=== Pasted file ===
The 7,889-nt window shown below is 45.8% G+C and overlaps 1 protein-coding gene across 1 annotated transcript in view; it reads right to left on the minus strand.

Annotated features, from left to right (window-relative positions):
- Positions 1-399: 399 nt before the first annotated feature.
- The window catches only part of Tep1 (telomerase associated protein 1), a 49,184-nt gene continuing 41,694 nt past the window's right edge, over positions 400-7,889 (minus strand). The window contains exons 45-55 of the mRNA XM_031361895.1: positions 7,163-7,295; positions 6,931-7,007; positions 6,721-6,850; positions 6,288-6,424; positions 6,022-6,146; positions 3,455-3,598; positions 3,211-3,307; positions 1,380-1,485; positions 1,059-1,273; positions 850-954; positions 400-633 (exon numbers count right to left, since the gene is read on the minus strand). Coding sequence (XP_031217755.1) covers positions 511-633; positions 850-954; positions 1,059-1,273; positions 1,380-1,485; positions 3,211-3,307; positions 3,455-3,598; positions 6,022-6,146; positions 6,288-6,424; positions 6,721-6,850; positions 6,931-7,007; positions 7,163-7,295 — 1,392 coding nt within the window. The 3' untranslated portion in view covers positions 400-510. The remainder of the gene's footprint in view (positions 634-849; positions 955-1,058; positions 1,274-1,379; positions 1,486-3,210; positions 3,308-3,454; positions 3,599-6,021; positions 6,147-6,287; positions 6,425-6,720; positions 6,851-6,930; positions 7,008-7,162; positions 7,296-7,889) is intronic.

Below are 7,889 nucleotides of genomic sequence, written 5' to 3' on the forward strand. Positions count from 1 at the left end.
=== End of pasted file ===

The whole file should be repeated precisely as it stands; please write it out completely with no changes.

The 7,889-nt window shown below is 45.8% G+C and overlaps 1 protein-coding gene across 1 annotated transcript in view; it reads right to left on the minus strand.

Annotated features, from left to right (window-relative positions):
- Positions 1-399: 399 nt before the first annotated feature.
- The window catches only part of Tep1 (telomerase associated protein 1), a 49,184-nt gene continuing 41,694 nt past the window's right edge, over positions 400-7,889 (minus strand). The window contains exons 45-55 of the mRNA XM_031361895.1: positions 7,163-7,295; positions 6,931-7,007; positions 6,721-6,850; positions 6,288-6,424; positions 6,022-6,146; positions 3,455-3,598; positions 3,211-3,307; positions 1,380-1,485; positions 1,059-1,273; positions 850-954; positions 400-633 (exon numbers count right to left, since the gene is read on the minus strand). Coding sequence (XP_031217755.1) covers positions 511-633; positions 850-954; positions 1,059-1,273; positions 1,380-1,485; positions 3,211-3,307; positions 3,455-3,598; positions 6,022-6,146; positions 6,288-6,424; positions 6,721-6,850; positions 6,931-7,007; positions 7,163-7,295 — 1,392 coding nt within the window. The 3' untranslated portion in view covers positions 400-510. The remainder of the gene's footprint in view (positions 634-849; positions 955-1,058; positions 1,274-1,379; positions 1,486-3,210; positions 3,308-3,454; positions 3,599-6,021; positions 6,147-6,287; positions 6,425-6,720; positions 6,851-6,930; positions 7,008-7,162; positions 7,296-7,889) is intronic.

Below are 7,889 nucleotides of genomic sequence, written 5' to 3' on the forward strand. Positions count from 1 at the left end.